Press Release

Google Lays Off Union Workers at YouTube Music



February 29, 2024 2:00 PM

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(Austin, TX)—On Thursday, February 29, Google informed workers on the YouTube Music Content Operations Team that they would be laid off while the workers were testifying before the Austin City Council on a resolution calling for Google to bargain with them in good faith. The workers unanimously won their union election with Alphabet Workers Union-CWA on Wednesday, April 26, 2023. In response to this overwhelming victory, Google has publicly stated it would not engage in bargaining with them. The National Labor Relations Board (NLRB) has previously ruled that Google’s continued refusal to bargain with these workers is unlawful. The Austin City Council passed its resolution after a hearing during which workers revealed that they had just received word of the layoffs.

“This is devastating. We have been fighting for years now to get Google, one of the most powerful and well-resourced companies in the world, to negotiate with us so that we could make a living in exchange for the work we do to make their products better. It is disgusting that Google has taken this path when confronted with its workers’ modest demands to be treated fairly on the job,” said Jack Benedict, Music Generalist, and member of AWU-CWA. 

The YouTube Music Content Operations Team team is based out of Austin, Texas where workers are responsible for ensuring music content is available and approved for YouTube Music’s 80 million subscribers worldwide. Even as workers contribute to the success of the billion dollar platform, they are paid as little as $19 dollars an hour and receive minimal benefits. Many workers are forced to work multiple jobs to make ends meet. 

Workers began an Unfair Labor Practice strike on February 3, 2023 in response to a retaliatory return-to-work mandate. This was the first strike in Alphabet/Google history. Workers joined the strike because their only other option was “voluntary termination” for being unable to physically show up at the office. Many workers either live across state lines or are not paid enough to afford the associated expenses with in-person work, like gas and childcare costs. While dozens of local workers returned to work, several out of state workers maintained the strike.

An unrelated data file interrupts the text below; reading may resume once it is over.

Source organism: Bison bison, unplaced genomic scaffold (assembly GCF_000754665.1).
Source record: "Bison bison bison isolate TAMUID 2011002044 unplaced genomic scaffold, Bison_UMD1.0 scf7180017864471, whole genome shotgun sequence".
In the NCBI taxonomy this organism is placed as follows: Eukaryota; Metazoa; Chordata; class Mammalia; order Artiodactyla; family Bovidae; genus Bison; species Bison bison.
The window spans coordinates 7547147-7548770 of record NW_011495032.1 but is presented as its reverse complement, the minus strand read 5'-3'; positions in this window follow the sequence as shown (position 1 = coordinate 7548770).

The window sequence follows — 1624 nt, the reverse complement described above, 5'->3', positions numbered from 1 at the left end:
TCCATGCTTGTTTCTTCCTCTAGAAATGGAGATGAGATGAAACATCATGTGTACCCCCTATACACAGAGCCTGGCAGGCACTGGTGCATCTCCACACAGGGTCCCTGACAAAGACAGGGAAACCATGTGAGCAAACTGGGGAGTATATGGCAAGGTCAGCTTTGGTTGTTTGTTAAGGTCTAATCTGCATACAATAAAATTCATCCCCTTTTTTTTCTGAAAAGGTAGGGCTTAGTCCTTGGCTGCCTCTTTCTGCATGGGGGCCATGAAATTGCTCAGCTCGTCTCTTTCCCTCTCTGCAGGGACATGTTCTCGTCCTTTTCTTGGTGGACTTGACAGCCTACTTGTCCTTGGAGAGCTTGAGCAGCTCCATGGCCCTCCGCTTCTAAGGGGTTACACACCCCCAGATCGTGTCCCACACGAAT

“It is clear that Google thinks it can act outside the law. The company refused to recognize the overwhelming number of YouTube Music Workers who requested voluntary recognition, then enforced a retaliatory return-to-work mandate, then ignored the NLRB’s ruling that recognized Google as a joint employer to these workers, and lastly by continuing to refuse to bargain with workers, even after the NLRB ruled such behavior unlawful. We know that the time will come where Google will be brought to task for its illegal union-busting behavior. Workers across Google and Alphabet will continue to organize because we know that in building our power, we will be better able to protect our livelihoods and establish the fair working conditions and protected voice on the job we deserve,” said Sam Regan, Music Generalist, and member of AWU-CWA. 

Additionally, workers are subcontracted by Cognizant to work on the Google owned YouTube platform. The layers of subcontracting are a mechanism by which Google distances itself from its responsibilities to its workers. However, the National Labor Relations Board (NLRB) has upheld a ruling that recognized Google and Cognizant as joint employers of these workers. The NLRB found that Google has control over workers and their working conditions and is thus obligated to directly negotiate with their union.


Alphabet Workers Union - CWA unites full-time employees, temporary employees, vendors, and contractors at Google and other Alphabet companies in the United States and Canada in collective action to ensure that our workplace is equitable and that Alphabet acts ethically. We are members of Communications Workers of America Local 9009 and currently represent over 1,400 workers across Alphabet. Learn more at or follow us at @AlphabetWorkers.